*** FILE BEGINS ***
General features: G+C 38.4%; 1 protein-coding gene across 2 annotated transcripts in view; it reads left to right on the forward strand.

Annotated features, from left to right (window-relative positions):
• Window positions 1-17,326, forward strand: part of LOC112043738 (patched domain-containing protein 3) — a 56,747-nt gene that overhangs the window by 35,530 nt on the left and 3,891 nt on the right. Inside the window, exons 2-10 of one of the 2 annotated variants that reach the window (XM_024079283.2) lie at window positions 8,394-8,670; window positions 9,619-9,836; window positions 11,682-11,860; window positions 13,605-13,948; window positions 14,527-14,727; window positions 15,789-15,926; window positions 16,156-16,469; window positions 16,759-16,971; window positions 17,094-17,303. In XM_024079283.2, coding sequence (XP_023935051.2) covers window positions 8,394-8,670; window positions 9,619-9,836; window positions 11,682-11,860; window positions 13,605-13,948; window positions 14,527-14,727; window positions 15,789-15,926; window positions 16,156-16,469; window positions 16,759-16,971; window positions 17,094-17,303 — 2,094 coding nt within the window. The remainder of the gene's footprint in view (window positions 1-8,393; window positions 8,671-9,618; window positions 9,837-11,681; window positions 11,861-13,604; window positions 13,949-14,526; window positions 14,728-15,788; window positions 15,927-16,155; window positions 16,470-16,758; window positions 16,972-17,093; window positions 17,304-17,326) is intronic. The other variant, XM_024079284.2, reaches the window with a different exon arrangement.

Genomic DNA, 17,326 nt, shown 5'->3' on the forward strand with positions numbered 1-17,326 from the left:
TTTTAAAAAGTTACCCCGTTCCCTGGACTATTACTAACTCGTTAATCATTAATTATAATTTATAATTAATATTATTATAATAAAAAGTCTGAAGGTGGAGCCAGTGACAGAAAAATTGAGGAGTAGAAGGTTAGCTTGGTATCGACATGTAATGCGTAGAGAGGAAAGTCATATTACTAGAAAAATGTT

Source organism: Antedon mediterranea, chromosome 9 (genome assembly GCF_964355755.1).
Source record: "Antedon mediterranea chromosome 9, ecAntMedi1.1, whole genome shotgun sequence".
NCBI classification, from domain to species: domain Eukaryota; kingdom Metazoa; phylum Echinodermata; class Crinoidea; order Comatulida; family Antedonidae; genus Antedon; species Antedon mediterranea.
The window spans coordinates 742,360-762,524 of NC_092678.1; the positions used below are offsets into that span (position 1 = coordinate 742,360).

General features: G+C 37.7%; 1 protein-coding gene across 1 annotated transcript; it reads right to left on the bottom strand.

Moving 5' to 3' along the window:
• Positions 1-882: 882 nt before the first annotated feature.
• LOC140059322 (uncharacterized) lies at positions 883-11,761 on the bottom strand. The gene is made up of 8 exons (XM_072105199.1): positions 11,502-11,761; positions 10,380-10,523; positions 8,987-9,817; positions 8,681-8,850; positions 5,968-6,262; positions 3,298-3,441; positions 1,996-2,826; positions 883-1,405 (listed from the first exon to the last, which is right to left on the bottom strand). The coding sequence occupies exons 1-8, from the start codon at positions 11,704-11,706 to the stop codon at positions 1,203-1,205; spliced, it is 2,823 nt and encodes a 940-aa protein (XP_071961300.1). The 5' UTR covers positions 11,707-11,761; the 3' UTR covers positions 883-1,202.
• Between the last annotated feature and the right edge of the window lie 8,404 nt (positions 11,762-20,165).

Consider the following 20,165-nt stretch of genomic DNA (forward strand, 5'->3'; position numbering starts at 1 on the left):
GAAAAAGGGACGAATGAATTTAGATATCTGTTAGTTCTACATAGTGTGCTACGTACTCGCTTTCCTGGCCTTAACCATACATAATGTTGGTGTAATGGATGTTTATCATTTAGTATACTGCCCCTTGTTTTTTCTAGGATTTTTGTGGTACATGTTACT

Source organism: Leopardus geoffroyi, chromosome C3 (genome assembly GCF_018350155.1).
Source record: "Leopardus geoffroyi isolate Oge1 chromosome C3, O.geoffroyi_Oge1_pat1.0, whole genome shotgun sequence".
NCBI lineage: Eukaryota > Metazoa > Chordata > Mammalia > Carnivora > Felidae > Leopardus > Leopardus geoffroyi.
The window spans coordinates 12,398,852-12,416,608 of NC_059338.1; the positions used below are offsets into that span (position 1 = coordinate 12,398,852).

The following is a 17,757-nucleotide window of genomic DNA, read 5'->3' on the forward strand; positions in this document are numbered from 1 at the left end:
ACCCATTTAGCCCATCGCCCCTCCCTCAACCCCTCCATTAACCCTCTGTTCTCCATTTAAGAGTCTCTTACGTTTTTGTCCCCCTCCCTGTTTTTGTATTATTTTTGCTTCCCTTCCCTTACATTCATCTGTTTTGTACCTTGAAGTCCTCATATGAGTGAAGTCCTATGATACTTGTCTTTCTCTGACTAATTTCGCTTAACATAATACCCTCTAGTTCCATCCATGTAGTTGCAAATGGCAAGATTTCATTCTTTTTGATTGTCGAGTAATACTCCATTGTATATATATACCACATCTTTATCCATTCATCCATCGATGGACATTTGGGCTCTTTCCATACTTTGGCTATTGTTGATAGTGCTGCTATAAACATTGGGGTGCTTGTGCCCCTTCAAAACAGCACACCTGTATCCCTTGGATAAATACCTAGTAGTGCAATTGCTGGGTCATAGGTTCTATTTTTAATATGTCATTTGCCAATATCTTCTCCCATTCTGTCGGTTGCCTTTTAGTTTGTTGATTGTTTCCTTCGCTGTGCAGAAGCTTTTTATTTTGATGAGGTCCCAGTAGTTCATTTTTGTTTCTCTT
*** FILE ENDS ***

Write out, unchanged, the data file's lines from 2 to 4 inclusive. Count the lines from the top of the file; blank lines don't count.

Annotated features, from left to right (window-relative positions):
• Window positions 1-17,326, forward strand: part of LOC112043738 (patched domain-containing protein 3) — a 56,747-nt gene that overhangs the window by 35,530 nt on the left and 3,891 nt on the right. Inside the window, exons 2-10 of one of the 2 annotated variants that reach the window (XM_024079283.2) lie at window positions 8,394-8,670; window positions 9,619-9,836; window positions 11,682-11,860; window positions 13,605-13,948; window positions 14,527-14,727; window positions 15,789-15,926; window positions 16,156-16,469; window positions 16,759-16,971; window positions 17,094-17,303. In XM_024079283.2, coding sequence (XP_023935051.2) covers window positions 8,394-8,670; window positions 9,619-9,836; window positions 11,682-11,860; window positions 13,605-13,948; window positions 14,527-14,727; window positions 15,789-15,926; window positions 16,156-16,469; window positions 16,759-16,971; window positions 17,094-17,303 — 2,094 coding nt within the window. The remainder of the gene's footprint in view (window positions 1-8,393; window positions 8,671-9,618; window positions 9,837-11,681; window positions 11,861-13,604; window positions 13,949-14,526; window positions 14,728-15,788; window positions 15,927-16,155; window positions 16,470-16,758; window positions 16,972-17,093; window positions 17,304-17,326) is intronic. The other variant, XM_024079284.2, reaches the window with a different exon arrangement.

Genomic DNA, 17,326 nt, shown 5'->3' on the forward strand with positions numbered 1-17,326 from the left: